American war correspondents in France had greater freedom to observe the military actions of the American Expeditionary Forces (AEF) than was permitted the journalists of the other Allied armies. In the area under General Pershing’s command, correspondents could go to the front lines without military escorts, they could follow fighting troops as they advanced, and they could roam the rear areas, sheltering where they chose. This was not the case for correspondents with the British, French, and German forces in the early years of the war.
Despite this comparative freedom, reporters for The Stars and Stripes were required to submit their material to military authorities for review. Each Tuesday, the Army’s Board of Control and its General Headquarters examined the content proposed for the forthcoming issue. Approved articles had to support the mission of the newspaper, maintain high morale, and promote the idea that the war was for a “just cause,” while publishing as much news as possible. In addition, news reports were vetted by the censorship-of-the-press section of the Military Intelligence Service, headed by Major Frederick Palmer, formerly of the Associated Press. Facts regarding general engagements, casualties suffered, and troop identifications were released only if the information had been reported in official communiqués.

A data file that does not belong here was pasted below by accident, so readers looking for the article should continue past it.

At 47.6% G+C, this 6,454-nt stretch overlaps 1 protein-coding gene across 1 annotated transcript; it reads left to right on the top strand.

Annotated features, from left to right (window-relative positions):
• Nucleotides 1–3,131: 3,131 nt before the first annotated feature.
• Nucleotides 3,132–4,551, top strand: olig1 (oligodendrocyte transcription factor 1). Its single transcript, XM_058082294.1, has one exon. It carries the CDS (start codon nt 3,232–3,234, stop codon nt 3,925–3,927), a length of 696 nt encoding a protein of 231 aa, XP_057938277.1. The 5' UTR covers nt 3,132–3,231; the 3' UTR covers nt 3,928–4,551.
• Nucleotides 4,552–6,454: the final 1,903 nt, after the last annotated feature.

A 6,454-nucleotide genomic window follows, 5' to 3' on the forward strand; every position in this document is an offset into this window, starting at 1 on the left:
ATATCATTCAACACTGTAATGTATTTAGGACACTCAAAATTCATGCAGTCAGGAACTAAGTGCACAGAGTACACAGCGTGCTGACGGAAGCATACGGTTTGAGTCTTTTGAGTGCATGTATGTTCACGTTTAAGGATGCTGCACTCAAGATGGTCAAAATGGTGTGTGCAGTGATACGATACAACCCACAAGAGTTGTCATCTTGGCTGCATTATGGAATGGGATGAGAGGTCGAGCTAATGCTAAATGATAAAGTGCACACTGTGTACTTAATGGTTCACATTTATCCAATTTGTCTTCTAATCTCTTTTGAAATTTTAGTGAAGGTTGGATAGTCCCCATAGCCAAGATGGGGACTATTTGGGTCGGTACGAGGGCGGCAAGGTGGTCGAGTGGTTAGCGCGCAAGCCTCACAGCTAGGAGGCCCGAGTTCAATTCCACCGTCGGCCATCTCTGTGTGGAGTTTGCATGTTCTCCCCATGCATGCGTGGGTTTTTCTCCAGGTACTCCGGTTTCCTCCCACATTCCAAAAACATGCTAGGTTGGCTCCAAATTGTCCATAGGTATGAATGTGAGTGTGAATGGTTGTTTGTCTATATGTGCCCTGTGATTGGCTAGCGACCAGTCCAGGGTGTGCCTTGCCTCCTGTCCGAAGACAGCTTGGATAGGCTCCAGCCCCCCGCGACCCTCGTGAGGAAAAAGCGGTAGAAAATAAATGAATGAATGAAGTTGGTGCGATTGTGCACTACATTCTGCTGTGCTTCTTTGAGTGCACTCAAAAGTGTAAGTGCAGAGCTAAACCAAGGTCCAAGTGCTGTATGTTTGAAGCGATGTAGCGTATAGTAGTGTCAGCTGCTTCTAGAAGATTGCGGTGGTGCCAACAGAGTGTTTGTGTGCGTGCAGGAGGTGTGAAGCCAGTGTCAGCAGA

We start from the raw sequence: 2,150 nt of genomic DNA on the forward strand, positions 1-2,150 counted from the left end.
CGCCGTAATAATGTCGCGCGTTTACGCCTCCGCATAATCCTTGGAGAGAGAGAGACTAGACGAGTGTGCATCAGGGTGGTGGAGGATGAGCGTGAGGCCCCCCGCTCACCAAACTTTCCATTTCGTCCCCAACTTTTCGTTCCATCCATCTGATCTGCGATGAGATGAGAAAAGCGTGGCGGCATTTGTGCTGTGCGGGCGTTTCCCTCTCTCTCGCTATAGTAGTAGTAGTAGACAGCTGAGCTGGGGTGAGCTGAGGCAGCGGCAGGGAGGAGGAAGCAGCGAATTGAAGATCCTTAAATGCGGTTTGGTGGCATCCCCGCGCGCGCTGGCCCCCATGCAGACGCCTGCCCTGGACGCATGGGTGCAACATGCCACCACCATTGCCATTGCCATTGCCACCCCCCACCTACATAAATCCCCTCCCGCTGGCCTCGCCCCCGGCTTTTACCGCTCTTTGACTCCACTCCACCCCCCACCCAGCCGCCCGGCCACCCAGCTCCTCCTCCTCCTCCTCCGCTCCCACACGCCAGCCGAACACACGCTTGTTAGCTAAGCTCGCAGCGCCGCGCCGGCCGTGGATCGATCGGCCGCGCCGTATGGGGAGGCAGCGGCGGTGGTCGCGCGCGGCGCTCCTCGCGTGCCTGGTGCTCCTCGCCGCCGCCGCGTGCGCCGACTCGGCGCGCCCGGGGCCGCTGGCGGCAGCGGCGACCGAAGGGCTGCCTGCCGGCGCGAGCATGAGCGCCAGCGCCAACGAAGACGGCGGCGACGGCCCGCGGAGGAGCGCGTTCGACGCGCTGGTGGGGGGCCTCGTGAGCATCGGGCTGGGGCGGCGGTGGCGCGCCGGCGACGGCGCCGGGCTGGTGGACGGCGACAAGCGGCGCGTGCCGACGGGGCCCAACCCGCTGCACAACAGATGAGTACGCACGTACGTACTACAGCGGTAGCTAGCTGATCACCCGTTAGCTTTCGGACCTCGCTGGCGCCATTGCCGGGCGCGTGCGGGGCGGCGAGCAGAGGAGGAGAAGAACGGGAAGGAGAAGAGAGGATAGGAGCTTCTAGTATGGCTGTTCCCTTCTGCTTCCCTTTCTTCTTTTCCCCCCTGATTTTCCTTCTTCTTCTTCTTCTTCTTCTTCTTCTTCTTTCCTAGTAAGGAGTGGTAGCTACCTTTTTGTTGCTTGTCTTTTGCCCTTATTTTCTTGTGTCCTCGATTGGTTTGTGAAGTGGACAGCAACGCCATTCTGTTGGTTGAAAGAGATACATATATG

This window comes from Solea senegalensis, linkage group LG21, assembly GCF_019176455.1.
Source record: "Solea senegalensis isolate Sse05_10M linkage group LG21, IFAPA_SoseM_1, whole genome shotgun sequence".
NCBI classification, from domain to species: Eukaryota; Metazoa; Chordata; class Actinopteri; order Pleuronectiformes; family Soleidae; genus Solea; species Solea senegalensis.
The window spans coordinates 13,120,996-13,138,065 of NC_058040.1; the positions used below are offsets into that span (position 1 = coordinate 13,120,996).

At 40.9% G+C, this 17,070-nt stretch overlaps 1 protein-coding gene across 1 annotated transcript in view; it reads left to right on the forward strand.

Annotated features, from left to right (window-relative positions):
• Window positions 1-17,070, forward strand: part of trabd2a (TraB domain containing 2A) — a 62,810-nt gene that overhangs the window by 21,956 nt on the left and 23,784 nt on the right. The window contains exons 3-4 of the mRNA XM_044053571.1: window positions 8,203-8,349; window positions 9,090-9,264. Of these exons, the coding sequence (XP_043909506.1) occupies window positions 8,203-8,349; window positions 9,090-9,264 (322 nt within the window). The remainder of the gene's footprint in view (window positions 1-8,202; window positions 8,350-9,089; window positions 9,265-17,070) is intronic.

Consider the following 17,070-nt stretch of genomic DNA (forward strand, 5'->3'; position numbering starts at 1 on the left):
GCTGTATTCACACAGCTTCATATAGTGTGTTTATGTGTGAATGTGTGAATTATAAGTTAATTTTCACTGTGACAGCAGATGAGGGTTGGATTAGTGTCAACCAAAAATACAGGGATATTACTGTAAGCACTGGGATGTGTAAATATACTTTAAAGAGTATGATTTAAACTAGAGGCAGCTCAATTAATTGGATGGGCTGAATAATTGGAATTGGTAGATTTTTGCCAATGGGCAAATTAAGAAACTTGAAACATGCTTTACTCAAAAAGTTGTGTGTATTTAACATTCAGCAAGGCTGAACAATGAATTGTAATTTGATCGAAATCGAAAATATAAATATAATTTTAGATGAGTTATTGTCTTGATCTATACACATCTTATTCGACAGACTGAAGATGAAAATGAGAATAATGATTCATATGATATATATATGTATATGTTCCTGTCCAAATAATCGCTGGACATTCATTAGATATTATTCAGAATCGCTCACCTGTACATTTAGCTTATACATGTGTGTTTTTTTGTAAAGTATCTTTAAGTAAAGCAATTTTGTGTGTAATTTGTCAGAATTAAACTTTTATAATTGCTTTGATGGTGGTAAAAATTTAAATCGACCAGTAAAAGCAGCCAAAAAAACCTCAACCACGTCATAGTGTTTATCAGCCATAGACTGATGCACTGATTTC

Reporters were not the only ones required to follow censorship guidelines. The Stars and Stripes kept soldiers apprised of the extent to which they could expect censorship of their personal correspondence. Relaxation of the censorship of soldiers’ letters to family and friends in the United States became first page news on November 22, 1918 (p. 1 c. 5), with the headline “Letters Home Now May Mention Town and Give All News[;] Censorship Relaxed Also to Permit Sender’s Full Address.” Despite this headline, the text of the article cautioned that some restrictions would still be imposed: information from casualty reports, immoral pictures, or immoral text would be excised from personal correspondence. Such articles helped the soldiers determine what was permissible by explaining in simple terms the censorship regulations and their rationale.